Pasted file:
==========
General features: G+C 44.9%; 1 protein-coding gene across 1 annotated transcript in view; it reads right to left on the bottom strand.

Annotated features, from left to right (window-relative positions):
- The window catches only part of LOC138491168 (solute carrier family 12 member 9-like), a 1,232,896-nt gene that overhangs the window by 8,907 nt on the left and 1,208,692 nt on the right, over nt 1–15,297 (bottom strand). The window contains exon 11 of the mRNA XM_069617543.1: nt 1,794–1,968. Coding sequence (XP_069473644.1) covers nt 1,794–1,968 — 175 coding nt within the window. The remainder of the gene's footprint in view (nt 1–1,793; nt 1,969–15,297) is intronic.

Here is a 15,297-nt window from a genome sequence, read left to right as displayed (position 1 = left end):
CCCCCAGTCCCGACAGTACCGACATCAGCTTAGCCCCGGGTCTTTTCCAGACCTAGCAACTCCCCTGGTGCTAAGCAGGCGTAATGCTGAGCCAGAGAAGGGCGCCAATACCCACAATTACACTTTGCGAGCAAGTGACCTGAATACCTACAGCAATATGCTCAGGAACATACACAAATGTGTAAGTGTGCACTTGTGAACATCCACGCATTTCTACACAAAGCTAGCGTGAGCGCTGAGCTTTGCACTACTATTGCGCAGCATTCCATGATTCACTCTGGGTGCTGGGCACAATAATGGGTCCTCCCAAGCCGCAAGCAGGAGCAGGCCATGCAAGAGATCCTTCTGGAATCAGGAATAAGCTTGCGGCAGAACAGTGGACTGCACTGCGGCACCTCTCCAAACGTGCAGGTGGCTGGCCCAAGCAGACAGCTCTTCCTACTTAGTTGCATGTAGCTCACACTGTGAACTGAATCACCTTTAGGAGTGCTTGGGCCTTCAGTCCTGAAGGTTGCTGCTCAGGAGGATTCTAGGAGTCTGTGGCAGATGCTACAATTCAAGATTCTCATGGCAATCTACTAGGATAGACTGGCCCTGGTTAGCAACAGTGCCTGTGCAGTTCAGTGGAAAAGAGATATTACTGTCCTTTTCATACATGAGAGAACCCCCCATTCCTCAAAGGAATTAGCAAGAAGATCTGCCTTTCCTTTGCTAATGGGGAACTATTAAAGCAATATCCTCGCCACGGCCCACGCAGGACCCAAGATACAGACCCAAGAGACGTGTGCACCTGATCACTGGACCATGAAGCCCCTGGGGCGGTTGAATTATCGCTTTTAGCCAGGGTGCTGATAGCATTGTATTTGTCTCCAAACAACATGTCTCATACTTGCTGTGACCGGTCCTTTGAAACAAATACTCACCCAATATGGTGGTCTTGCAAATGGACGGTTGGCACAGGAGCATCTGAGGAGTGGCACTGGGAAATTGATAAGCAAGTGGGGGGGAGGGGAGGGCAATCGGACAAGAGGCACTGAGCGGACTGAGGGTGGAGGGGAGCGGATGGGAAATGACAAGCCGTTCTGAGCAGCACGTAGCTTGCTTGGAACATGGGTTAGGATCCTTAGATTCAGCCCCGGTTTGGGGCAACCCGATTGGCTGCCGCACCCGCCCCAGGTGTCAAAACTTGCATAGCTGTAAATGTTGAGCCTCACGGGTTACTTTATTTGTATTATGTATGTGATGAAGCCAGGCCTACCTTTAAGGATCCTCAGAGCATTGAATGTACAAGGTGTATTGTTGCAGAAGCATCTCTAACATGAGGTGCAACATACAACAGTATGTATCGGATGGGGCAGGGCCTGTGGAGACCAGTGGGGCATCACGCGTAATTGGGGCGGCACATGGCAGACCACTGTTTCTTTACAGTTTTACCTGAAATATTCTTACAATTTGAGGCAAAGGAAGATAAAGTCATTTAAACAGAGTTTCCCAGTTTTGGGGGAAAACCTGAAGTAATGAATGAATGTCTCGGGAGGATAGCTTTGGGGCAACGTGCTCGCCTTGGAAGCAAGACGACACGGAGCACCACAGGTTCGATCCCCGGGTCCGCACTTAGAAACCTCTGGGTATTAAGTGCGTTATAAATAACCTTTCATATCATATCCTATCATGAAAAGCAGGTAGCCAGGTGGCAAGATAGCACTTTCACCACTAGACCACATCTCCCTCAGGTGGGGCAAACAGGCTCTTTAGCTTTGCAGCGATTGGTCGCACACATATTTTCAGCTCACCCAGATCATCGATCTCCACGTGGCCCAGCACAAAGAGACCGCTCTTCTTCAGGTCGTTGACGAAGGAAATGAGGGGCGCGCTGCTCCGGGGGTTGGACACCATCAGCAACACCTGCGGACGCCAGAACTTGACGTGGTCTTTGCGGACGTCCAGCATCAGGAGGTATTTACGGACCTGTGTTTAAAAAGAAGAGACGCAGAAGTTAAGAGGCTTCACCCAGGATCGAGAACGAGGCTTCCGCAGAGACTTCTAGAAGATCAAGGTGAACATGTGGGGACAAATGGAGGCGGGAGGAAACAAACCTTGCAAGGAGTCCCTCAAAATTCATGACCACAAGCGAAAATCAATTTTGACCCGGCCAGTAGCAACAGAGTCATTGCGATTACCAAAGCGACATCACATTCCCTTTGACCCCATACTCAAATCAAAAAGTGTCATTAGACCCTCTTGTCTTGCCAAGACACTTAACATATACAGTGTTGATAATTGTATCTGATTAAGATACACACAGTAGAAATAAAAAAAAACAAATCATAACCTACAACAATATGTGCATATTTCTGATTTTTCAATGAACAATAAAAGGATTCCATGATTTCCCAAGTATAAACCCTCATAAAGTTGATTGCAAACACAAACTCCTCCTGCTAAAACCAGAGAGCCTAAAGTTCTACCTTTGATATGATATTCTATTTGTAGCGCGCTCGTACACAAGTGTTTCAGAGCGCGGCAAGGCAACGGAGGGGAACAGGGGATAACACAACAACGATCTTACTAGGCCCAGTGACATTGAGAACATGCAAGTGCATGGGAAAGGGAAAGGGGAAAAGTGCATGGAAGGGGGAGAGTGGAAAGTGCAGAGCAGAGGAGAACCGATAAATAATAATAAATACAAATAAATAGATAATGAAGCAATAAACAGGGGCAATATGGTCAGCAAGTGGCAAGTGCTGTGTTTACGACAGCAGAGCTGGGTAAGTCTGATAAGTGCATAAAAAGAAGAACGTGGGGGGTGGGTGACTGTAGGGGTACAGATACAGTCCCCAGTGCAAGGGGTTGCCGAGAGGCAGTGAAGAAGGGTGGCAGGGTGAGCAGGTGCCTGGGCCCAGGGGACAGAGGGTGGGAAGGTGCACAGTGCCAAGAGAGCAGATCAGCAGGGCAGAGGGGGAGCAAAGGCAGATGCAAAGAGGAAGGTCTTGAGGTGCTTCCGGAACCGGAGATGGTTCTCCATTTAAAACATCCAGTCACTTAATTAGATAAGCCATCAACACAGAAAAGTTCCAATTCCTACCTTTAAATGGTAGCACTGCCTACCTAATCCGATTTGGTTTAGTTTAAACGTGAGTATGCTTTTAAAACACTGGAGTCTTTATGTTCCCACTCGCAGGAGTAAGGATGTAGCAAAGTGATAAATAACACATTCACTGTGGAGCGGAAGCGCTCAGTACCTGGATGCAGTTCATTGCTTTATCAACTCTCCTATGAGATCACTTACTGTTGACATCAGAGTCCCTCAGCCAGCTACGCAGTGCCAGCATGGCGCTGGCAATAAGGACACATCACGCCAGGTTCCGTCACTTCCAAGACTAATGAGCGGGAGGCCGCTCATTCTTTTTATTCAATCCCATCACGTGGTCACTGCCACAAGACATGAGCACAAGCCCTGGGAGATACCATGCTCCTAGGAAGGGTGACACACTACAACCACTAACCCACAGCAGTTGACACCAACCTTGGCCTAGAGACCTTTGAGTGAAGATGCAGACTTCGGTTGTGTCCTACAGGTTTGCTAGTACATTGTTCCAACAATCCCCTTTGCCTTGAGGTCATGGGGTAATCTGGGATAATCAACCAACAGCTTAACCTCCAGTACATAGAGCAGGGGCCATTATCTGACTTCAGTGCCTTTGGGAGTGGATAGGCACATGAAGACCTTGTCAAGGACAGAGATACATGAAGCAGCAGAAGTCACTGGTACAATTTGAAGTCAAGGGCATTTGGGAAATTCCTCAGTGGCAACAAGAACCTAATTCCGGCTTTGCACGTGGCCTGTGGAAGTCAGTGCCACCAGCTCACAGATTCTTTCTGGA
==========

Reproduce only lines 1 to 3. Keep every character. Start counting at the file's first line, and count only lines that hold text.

General features: G+C 44.9%; 1 protein-coding gene across 1 annotated transcript in view; it reads right to left on the bottom strand.

Annotated features, from left to right (window-relative positions):
- The window catches only part of LOC138491168 (solute carrier family 12 member 9-like), a 1,232,896-nt gene that overhangs the window by 8,907 nt on the left and 1,208,692 nt on the right, over nt 1–15,297 (bottom strand). The window contains exon 11 of the mRNA XM_069617543.1: nt 1,794–1,968. Coding sequence (XP_069473644.1) covers nt 1,794–1,968 — 175 coding nt within the window. The remainder of the gene's footprint in view (nt 1–1,793; nt 1,969–15,297) is intronic.